It might be worth restating a couple of the questions put in the other place. I repeat verbatim questions put by Baroness Byford:
''What evidence do the Government have that the new welfare measures . . . will be fully implemented in other member states''
of the European Union?
''Do the measures mean that third-country imports that reach us will also have been subject to the same animal welfare standards? If not, will the Government ban the importation of such meat?''—[Official Report, House of Lords, 6 February 2003; Vol. 644, c. 387.]
I know that there are difficulties with EU and World Trade Organisation regulations. In an untypical moment of clarity, the hon. Member for Lewes (Norman Baker) drew attention to those and made a good point in calling for a reappraisal of the WTO practices. I suppose that if one speaks as much as the hon. Gentleman does, one will eventually hit upon a good point. I do not mean that unkindly—in fact, I mean it very generously, as Liberal Democrat Members will realise. The hon. Gentleman said that we would need to go back to the WTO and consider those matters in relation to the regulations. If we found ourselves in the unhappy situation of accepting imported meat that did not meet these animal welfare standards and were unable to do anything about it, farmers would greet the measures with a considerable degree of doubt and scepticism. We must not put domestic producers in such an intolerable position. I ask the Minister to reassure the Committee, the House and the industry that he is mindful of that, and is taking action to do something about it.
I shall be delighted to have the Minister's reassurance that the sort of unfortunate drafting errors that have preceded today's discussion will not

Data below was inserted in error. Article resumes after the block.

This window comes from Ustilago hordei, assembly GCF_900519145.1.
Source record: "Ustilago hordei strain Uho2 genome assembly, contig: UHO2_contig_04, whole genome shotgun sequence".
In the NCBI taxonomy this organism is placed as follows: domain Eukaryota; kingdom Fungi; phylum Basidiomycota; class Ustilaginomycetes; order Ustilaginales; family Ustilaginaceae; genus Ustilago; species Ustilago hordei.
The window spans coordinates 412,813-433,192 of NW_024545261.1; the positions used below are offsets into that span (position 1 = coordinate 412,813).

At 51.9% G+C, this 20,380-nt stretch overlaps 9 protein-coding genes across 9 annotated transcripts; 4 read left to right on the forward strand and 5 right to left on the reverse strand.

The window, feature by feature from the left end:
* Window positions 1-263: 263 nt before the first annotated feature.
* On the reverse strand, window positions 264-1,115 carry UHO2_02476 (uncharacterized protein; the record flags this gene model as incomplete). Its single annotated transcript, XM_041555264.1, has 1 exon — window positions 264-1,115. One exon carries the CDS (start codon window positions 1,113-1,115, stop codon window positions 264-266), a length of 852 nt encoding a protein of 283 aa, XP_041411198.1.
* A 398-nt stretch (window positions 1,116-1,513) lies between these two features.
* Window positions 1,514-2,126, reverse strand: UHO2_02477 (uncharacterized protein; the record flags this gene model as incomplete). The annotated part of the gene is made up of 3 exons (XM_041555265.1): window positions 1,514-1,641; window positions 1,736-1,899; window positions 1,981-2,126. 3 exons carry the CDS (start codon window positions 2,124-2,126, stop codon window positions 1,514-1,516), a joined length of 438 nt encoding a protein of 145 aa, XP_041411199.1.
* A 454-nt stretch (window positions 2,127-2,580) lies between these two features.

Column Number: 006
be repeated. I know that he never wants to waste the time of the House, and neither do you, Mr. Cran.
Mr. Colin Breed (South-East Cornwall): I acknowledge your chairmanship, Mr. Cran.
I hope that we all agree that there is a great deal of common sense in the draft code. The vast majority of farmers undertake such measures and do not need reminding of them. They consider it in their interests—and their animals' interests—to look after their animals. They have a commercial reason to maintain proper animal welfare. It is important that farmers keep proper records, not only for the Department, but for their suppliers. Record keeping and traceability are extremely important in today's commercial world, and it is vital that farmers keep proper records.
Biosecurity has become more ingrained in normal farming life—it is thought about constantly. Reappraisals of practices and the way in which farmers naturally do things fall more in line with what we want to happen in relation to biosecurity. It is much more part of farmers' daily life, and the recommendations of the code reflect good sense.
I do not want to repeat all that the hon. Member for South Holland and The Deepings (Mr. Hayes) said, but I am sure that the Minister realises that many farmers feel that they are at a distinct disadvantage on many occasions. Often, they want to look after their animals and comply with welfare arrangements but find themselves in a distinctly uncompetitive market position. Unless we make an effort to spread good practices to other competitor countries, more farms will be put under pressure, perhaps giving impetus to the creation of larger and larger holdings, which could be a double-edged sword in relation to animal welfare. We must recognise that the proposals should not be imposed only on our farmers. There are good commercial reasons to spread the practice more widely.
Overall, we have a good opportunity to recognise that the practices are good. We ought to commend them to farmers, the vast majority of whom are already using them, but we must also ensure that the practices spread to our competitors, so that our farmers are not put at a disadvantage.